Labouring the list

Party lists are of great importance to the people on them.

That’s understandable for anyone not standing in an electorate, or standing with little or no chance of winning. But even those with safe seats often want a high place for ego’s sake if nothing else.

Those ranking the list labour over them trying to present a line-up which will appeal to voters without disrupting caucus and upsetting non-MP candidates which can be mutually exclusive goals.

But does anyone else, even political tragics, really pay much attention to them?

The lists are made public once they’ve been sorted but unless there is someone who is well known I’d be very surprised if many voters know, or care, about who is on them and in which order.

The only time after an election a list matters is if a list MP jumps or is pushed from parliament when the next person on the list is invited to take his or her place.

Sometimes,  a party has second thoughts about the ranking as Keeping Stock reminds us the Green Party did  when co-leader Russel Norman leapfrogged Catherine Delahunty and Mike Ward to get into parliament before the last election.

When the Labour list was ranked in 2008 the importance of not upsetting sitting MPs must have had at least some bearing but that is now causing them problems.  The next person on the list is former MP Judith Tizard who must be offered the place vacated by Darren Hughes. If she turns it down it’s offered to Mark Burton, Mahara Okeroa, Martin Gallagher and Dave Hereora, all former MPs who, Labour president Andrew Little told Mary Wilson on Checkpoint, will not be on this year’s list.

The next one on the list is Louisa Wall another former MP but one who is standing again.

It is possible that the next five people on Labour’s list won’t want to disrupt their lives to return to parliament for a few months. But, has anyone asked them if they’d like to return for longer? The Labour list has yet to be ranked so if one of the five made the sacrifice they could be offered a place which has the potential to keep them in parliament for the next term.

But from what Little said last night, that isn’t a consideration. Instead it looks like five people will be expected to not take the place which they are entitled to by the law giving a whole new meaning to the term labouring (or should that be Labouring?) the list.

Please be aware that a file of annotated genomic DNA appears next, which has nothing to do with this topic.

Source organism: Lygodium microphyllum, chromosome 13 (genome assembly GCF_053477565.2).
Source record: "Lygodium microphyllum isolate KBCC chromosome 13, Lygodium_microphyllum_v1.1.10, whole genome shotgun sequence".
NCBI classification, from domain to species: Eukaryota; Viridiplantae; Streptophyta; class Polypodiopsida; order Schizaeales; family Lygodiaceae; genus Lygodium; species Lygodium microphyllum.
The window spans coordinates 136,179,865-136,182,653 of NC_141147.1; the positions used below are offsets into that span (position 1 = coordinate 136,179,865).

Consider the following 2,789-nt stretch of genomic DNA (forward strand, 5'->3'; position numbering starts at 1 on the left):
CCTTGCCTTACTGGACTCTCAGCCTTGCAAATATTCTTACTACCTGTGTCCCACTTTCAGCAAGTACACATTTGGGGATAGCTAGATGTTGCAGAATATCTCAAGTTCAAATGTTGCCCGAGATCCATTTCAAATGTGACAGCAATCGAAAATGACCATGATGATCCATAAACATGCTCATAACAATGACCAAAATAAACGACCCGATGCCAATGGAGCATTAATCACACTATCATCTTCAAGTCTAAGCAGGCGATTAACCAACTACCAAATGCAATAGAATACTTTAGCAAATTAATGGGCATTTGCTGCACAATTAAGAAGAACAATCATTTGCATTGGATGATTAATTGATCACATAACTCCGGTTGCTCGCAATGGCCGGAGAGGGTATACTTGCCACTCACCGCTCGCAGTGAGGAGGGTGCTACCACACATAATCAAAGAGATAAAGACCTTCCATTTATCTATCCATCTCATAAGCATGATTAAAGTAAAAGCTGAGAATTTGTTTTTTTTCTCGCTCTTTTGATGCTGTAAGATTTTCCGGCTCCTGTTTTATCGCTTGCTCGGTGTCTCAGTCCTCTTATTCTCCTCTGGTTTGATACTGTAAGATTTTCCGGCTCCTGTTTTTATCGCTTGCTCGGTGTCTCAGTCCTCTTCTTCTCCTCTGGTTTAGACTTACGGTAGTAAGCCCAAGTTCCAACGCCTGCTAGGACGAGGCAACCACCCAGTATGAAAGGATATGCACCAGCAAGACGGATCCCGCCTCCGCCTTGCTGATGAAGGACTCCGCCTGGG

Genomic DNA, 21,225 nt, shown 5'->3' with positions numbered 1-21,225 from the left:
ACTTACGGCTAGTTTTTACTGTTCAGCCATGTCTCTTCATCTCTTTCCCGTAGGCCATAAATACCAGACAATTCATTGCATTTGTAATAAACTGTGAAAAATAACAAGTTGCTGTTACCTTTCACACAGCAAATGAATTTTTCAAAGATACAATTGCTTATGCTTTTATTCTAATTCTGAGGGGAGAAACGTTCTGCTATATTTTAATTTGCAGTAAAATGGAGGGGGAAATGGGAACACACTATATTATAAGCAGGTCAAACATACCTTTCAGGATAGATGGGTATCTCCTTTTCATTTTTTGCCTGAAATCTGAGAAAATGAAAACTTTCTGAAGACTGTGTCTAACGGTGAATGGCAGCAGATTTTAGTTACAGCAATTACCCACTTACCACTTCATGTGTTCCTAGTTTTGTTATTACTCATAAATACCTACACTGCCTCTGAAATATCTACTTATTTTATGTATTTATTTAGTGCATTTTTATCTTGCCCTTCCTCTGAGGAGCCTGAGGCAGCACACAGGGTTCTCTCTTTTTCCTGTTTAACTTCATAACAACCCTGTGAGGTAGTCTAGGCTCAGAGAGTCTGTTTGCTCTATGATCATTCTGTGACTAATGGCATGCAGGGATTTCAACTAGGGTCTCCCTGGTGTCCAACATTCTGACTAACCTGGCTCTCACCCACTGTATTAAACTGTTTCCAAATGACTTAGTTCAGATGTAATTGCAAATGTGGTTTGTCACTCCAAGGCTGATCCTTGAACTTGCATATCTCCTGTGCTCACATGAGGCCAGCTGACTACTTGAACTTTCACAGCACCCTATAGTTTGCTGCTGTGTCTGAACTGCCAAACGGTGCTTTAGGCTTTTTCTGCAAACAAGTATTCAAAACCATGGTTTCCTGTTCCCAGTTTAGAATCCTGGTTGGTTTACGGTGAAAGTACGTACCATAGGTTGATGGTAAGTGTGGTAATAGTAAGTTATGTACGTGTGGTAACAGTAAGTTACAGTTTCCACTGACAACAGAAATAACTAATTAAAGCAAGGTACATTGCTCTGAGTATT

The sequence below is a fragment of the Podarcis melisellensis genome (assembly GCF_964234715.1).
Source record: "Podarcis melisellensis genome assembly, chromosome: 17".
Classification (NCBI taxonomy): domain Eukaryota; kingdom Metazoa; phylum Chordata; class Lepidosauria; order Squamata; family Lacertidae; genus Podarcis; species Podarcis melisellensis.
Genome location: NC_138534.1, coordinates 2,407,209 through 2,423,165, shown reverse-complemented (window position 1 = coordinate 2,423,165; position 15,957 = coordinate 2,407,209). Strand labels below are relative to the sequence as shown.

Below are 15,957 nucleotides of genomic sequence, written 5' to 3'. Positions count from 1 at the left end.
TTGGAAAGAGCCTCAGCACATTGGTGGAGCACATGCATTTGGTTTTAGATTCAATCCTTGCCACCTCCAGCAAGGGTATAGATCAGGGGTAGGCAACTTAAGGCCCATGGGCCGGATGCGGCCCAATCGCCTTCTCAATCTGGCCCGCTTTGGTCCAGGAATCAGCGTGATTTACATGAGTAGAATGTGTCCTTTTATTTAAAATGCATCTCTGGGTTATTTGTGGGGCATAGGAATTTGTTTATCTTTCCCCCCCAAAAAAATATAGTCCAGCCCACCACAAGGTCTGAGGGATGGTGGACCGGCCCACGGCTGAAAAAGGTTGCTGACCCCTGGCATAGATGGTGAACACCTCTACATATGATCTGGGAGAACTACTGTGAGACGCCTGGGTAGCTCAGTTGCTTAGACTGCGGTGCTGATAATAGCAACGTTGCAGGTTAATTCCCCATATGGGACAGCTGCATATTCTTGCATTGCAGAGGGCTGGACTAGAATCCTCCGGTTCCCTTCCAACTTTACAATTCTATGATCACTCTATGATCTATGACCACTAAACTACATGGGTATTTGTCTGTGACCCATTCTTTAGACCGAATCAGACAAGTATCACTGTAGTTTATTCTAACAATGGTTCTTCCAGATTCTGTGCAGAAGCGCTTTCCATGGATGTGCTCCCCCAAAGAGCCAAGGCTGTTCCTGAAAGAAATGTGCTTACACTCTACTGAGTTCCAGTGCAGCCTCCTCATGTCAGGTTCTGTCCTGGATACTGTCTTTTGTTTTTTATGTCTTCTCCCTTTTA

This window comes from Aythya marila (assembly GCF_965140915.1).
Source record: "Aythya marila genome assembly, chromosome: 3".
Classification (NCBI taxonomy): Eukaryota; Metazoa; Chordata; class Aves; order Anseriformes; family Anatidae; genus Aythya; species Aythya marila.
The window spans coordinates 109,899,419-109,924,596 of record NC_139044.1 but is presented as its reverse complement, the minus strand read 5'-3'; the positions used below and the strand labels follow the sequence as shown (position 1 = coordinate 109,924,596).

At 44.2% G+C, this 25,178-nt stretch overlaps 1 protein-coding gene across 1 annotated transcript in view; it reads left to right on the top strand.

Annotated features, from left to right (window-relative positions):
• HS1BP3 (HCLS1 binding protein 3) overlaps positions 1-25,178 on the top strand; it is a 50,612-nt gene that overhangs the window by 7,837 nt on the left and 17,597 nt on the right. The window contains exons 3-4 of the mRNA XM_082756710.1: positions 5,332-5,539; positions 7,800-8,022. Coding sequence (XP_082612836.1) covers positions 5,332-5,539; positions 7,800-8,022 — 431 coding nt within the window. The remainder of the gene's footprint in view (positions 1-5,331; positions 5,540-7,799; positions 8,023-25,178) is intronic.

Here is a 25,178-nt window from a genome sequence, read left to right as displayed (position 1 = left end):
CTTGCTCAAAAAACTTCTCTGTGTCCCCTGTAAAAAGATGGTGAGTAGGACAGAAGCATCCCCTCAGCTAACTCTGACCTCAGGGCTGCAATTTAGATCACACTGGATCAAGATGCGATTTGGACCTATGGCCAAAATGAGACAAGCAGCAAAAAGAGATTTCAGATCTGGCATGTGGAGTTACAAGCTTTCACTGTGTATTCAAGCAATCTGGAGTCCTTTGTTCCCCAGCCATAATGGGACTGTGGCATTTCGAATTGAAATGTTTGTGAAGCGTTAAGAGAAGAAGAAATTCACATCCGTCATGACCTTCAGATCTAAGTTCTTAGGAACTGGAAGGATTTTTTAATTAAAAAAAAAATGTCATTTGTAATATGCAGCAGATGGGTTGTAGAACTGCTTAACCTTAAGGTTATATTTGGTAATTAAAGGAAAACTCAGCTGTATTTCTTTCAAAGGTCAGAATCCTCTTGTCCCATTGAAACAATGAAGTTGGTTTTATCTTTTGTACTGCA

UPDATE: Kiwiblog notes that the five could-be MPs would be turning down 11 months salary if they decline the chance to return to parliament.

5 Responses to Labouring the list

  1. pdm says:

    “It is possible that the next five people on Labour’s list won’t want to disrupt their lives to return to parliament for a few months”.

    I doubt the above applies to Judith Tizard. I mean what else does she do!!

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  2. Inventory2 says:

    Quite so Ele, and well said. This is a gross abuse of the democratic process by Labour, and it is one for which they should be held accountable – by the voters.

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  3. Nominations for Labour list spots closed a while ago. And the process is already well advanced.

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  4. homepaddock says:

    I2 – I suspect few voters will know and most of them will have forgotten by November.

    Graeme – does the party constitution not allow for late nomincations to cover something like this?

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  5. Inventory2 says:

    It may all be academic anyway. Newstalk ZB is reporting that Judith Tizard has told Barry Soper that she has got unfinished business in the form of not having the opportunity to deliver a valedictory speech. He was of the impression that she intends to take up the list seat which is legally hers both under electoral law and the Labour Party’s constitution. I doubt that she has needed any help from afar in reaching a personal decision, and good on her!

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